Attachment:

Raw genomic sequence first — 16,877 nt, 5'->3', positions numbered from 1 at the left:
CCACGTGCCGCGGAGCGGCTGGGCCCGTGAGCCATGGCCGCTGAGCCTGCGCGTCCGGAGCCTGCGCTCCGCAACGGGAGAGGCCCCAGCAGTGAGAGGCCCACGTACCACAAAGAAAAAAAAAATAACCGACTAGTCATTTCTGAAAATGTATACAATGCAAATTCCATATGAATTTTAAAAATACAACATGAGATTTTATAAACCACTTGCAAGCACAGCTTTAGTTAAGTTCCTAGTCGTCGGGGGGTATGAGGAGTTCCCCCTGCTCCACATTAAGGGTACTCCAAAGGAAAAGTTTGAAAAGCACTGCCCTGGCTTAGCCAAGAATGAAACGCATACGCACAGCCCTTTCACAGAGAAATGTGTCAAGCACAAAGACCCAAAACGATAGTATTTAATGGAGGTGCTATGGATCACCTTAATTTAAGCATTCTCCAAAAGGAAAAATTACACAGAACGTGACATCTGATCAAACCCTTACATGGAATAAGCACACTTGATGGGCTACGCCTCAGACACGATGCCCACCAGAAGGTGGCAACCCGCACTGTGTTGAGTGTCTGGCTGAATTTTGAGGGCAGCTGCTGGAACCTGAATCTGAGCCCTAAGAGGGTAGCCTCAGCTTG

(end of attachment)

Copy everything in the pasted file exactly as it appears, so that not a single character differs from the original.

Raw genomic sequence first — 16,877 nt, 5'->3', positions numbered from 1 at the left:
CCACGTGCCGCGGAGCGGCTGGGCCCGTGAGCCATGGCCGCTGAGCCTGCGCGTCCGGAGCCTGCGCTCCGCAACGGGAGAGGCCCCAGCAGTGAGAGGCCCACGTACCACAAAGAAAAAAAAAATAACCGACTAGTCATTTCTGAAAATGTATACAATGCAAATTCCATATGAATTTTAAAAATACAACATGAGATTTTATAAACCACTTGCAAGCACAGCTTTAGTTAAGTTCCTAGTCGTCGGGGGGTATGAGGAGTTCCCCCTGCTCCACATTAAGGGTACTCCAAAGGAAAAGTTTGAAAAGCACTGCCCTGGCTTAGCCAAGAATGAAACGCATACGCACAGCCCTTTCACAGAGAAATGTGTCAAGCACAAAGACCCAAAACGATAGTATTTAATGGAGGTGCTATGGATCACCTTAATTTAAGCATTCTCCAAAAGGAAAAATTACACAGAACGTGACATCTGATCAAACCCTTACATGGAATAAGCACACTTGATGGGCTACGCCTCAGACACGATGCCCACCAGAAGGTGGCAACCCGCACTGTGTTGAGTGTCTGGCTGAATTTTGAGGGCAGCTGCTGGAACCTGAATCTGAGCCCTAAGAGGGTAGCCTCAGCTTG